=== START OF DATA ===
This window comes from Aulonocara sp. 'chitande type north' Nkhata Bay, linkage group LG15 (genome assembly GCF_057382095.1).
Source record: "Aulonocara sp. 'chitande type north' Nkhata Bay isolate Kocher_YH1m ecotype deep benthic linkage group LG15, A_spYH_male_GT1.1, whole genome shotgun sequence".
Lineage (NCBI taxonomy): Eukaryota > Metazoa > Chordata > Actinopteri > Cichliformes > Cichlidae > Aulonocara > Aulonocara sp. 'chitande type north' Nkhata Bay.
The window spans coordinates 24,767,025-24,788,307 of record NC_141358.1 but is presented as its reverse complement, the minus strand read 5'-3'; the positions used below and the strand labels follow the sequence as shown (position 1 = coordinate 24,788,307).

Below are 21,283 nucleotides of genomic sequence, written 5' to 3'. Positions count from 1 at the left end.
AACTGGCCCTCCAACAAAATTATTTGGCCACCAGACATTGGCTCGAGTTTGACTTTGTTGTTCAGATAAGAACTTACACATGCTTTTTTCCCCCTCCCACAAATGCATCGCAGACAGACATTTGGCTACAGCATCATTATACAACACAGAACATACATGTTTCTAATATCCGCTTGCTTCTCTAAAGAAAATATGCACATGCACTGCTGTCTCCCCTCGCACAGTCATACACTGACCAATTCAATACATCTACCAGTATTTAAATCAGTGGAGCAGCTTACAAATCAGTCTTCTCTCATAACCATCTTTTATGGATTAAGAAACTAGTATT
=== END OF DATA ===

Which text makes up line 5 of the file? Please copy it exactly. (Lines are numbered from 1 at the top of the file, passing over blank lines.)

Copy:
Below are 21,283 nucleotides of genomic sequence, written 5' to 3'. Positions count from 1 at the left end.